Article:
Thermoregulatory responses of eight healthy subjects (six men and two women) were compared when they were head-out immersed in 15 degrees C water at both 1 and 6 ATA. Both trials were conducted in a hyperbaric chamber. During the immersions, esophageal temperature (T(es)) and skin temperature at two sites (chest and calf) were recorded at minute intervals. Oxygen uptake was determined at 5-min intervals with the Douglas bag method. The order of the two trials was alternated. The rate of T(es) cooling was greater during the 6-ATA trial [2.1 +/- 0.5 degrees C/h (SE)] than during the 1-ATA trial (1.3 +/- 0.5 degrees C/h; P < 0.01). Despite the greater rate of core cooling, and presumably a greater thermal drive for shivering, the oxygen uptake response for a similar decrement in T(es) was lower during exposure to 6 than to 1 ATA (P < 0.05). Also, for similar displacement in T(es), the subjects perceived the immersions at 6 ATA to be less cold than those at 1 ATA (P < 0.05). It is concluded that the development of hypothermia in compressed-air divers may be due, in large part, to the attenuation of heat production and cold perception. Most likely, the observed effects on the autonomic responses and thermal perception are due to an inhibitory action of hyperbaric nitrogen on central neural structures involved in temperature regulation.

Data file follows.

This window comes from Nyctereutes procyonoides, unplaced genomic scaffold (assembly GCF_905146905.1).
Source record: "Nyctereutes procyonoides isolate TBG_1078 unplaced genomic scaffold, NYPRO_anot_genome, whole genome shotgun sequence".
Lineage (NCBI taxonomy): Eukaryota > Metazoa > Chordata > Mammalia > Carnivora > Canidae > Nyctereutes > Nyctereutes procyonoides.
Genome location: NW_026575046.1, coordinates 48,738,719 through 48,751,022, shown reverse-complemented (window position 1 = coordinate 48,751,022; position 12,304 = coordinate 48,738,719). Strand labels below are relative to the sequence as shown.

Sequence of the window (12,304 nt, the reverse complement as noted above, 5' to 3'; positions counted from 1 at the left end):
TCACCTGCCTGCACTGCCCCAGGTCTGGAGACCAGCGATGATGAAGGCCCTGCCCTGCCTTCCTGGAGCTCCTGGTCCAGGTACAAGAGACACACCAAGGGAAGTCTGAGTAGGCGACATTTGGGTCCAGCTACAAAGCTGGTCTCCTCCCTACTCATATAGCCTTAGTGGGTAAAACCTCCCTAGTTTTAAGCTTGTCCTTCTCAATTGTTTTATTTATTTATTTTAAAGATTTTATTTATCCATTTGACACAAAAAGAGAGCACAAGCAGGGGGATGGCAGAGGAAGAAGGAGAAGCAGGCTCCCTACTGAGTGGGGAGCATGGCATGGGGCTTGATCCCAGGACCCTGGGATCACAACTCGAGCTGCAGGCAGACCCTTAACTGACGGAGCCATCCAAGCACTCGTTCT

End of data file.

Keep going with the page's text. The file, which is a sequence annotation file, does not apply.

- Copyright © 1995 the American Physiological Society